Court Sides With Google Over Polarizing Privacy Law Overreach

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A preliminary opinion issued by the European Court of Justice sided with Google on the subject of a polarizing privacy law's scope. A stance elaborated by the court's Advocate General Maciej Szpunar as part of a Thursday publication saw the legal body argue the so-called "right to be forgotten" cannot be enforced globally as it's a concept based on legal definitions and interpretations within the European Union. Google has been fighting the notion that it's required to honor information deletion requests on a worldwide level for many years now. The right itself allows EU nationals to demand certain links generated in response to searches for their names are removed if they're deemed outdated or irrelevant. Opponents of the concept claimed it promotes censorship, hence threatening free speech, and constitutes regulatory overreach. Should Google be forced to comply with link deletion requests globally, such a development would likely facilitate censorship on the part of some of the world's most oppressive regimes such as China, Saudi Arabia, and Russia, privacy advocacy groups previously claimed. While today's opinion is not legally binding, preliminary opinions from Advocates General are traditionally a strong indication of ultimate ECJ rulings as the court rarely disagrees with its top officials.

A legal rollercoaster

The newly published opinion was given as part of a legal clash between Alphabet's subsidiary and the National Commission for Information Technology and Civil Liberties, an independent French regulatory body tackling a broad range of issues, including digital privacy. The ordeal started after the agency issued a €100,000 fine to Google for refusing to comply with a certain data removal request on a global level, arguing the geographical filters used by the company as an alternative to that move are insufficient when it comes to honoring one's right to not be encumbered by outdated and irrelevant information about their person. In response, the Mountain View, California-based digital juggernaut appealed with the ECJ, asking for the fine to be dismissed. The publication of today's opinion signals the case is in its final stages, at least as far as a first-instance verdict is concerned.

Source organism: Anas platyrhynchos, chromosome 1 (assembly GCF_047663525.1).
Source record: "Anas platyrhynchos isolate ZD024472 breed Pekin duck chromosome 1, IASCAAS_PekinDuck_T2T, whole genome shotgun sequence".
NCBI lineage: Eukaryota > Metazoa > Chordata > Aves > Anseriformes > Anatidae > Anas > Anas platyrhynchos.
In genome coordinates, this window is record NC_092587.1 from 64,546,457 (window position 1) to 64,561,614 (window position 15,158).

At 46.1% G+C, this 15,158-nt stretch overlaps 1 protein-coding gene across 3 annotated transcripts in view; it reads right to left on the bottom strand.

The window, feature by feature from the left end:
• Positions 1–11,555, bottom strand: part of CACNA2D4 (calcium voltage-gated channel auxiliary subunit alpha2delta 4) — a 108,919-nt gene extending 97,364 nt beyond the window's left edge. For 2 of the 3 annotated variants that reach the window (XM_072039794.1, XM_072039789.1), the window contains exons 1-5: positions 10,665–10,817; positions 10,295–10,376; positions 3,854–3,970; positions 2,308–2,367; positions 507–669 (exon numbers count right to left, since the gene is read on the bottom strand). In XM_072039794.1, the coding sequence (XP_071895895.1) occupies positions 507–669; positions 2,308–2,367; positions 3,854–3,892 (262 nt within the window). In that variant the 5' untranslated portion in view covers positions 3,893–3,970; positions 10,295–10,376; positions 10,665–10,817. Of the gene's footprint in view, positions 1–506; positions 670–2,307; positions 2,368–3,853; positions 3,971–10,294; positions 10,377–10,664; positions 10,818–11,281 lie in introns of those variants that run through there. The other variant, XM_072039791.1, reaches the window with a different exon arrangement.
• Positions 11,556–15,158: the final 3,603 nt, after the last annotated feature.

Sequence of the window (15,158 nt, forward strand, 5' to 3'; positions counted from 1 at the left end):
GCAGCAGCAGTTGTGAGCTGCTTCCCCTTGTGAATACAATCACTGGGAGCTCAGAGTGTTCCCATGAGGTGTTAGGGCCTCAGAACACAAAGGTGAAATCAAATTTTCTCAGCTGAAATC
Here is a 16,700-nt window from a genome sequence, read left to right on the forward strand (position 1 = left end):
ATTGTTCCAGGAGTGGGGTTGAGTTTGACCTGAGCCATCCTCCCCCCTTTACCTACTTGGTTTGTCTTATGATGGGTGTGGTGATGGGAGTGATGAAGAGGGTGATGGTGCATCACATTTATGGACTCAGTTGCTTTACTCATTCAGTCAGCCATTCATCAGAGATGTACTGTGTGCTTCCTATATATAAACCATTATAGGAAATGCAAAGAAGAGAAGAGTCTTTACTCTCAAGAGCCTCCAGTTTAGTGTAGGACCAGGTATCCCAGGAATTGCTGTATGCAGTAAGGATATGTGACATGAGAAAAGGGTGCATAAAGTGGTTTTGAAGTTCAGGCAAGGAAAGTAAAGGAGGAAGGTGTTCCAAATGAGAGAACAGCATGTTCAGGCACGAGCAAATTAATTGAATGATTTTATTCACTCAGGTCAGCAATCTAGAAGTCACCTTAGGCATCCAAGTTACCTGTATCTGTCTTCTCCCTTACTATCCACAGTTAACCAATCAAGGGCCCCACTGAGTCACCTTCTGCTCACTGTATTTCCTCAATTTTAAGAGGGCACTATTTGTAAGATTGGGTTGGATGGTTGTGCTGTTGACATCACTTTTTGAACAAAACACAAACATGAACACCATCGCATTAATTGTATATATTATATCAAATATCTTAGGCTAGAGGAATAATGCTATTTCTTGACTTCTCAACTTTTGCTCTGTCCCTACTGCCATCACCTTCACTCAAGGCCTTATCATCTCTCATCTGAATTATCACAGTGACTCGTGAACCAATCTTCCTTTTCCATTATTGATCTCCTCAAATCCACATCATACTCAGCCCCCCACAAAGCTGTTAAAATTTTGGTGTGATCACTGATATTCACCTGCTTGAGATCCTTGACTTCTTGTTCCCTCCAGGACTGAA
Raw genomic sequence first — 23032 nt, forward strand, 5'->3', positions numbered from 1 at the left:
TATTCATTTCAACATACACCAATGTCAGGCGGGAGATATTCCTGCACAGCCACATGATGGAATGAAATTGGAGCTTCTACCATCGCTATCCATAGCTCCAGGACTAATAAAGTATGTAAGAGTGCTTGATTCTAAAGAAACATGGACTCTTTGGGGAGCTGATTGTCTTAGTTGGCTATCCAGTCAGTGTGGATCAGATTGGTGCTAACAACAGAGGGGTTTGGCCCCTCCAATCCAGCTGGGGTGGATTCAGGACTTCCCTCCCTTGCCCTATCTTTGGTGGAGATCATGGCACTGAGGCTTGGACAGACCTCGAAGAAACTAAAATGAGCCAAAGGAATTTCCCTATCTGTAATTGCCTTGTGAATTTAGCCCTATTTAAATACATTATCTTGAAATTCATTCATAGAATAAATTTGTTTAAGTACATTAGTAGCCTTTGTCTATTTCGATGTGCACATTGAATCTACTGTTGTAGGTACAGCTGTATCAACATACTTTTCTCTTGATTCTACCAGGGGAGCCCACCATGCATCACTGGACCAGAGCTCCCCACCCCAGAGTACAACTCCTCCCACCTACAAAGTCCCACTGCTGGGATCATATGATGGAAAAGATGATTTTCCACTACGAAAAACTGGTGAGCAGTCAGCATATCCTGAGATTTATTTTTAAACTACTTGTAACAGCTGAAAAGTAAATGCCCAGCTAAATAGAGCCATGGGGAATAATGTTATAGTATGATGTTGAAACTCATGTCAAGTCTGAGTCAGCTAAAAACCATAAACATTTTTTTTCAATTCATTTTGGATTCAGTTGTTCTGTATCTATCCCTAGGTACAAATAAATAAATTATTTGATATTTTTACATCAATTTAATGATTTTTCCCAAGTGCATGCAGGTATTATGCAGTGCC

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The EU legal system officially describes such information deletion as "de-referencing" and considers it among some of the fundamental digital rights of the political bloc's nationals. The legal concept itself was established in a 2014 verdict in a case that saw a Spanish citizen sue Google for refusing to remove certain Search results links generated in response to a query containing nothing but their name. Since that development, Google received millions of data de-listing requests and continues to be overwhelmed by them to this date, according to recent statements from company officials. Besides outdated and irrelevant content, the right also encompasses results that can be found "excessive" and unbecoming, though the actual interpretation of such subjective criteria was often a point of contention in debates centered on the thereof, even among supporters of the general principle. While today's opinion marks a major legal win for Google, the company took a long while to reach it, having faced many setbacks so far.

Times are changing

Attorney General Szpunar framed his latest communication as solely pertaining to the said case, so coupled with the fact that precedent law is rarely practiced on the Old Continent, any ECJ ruling on the matter is unlikely to completely prevent future disputes associated with the right to be forgotten in other parts of the political bloc, though it should at the very least make them less probable. The veteran attorney also argued the legal concept in question shouldn't be enforced at all costs; instead, relevant information deletion requests should be considered on a case-by-case basis and in the context of how they work with existing rights to privacy, digital data protection, and public interest. A one-size-fits-all approach to enforcement would cripple the EU's ability to protect those other fundamental rights related to digital technologies and the Internet in particular, the opinion reads. Should Google manage to have its fine overturned, it's likely to use that development as additional leverage in any future data de-listing requests on the Old Continent, despite being unable to rely on "real" precedents. At the same time, the company's issues in Europe seem to only be beginning as it's presently fighting two historic antitrust fines from the European Commission pertaining to its alleged abuses of Android and Search's market dominance which in overall make the firm appear to be much less invulnerable than several years back.

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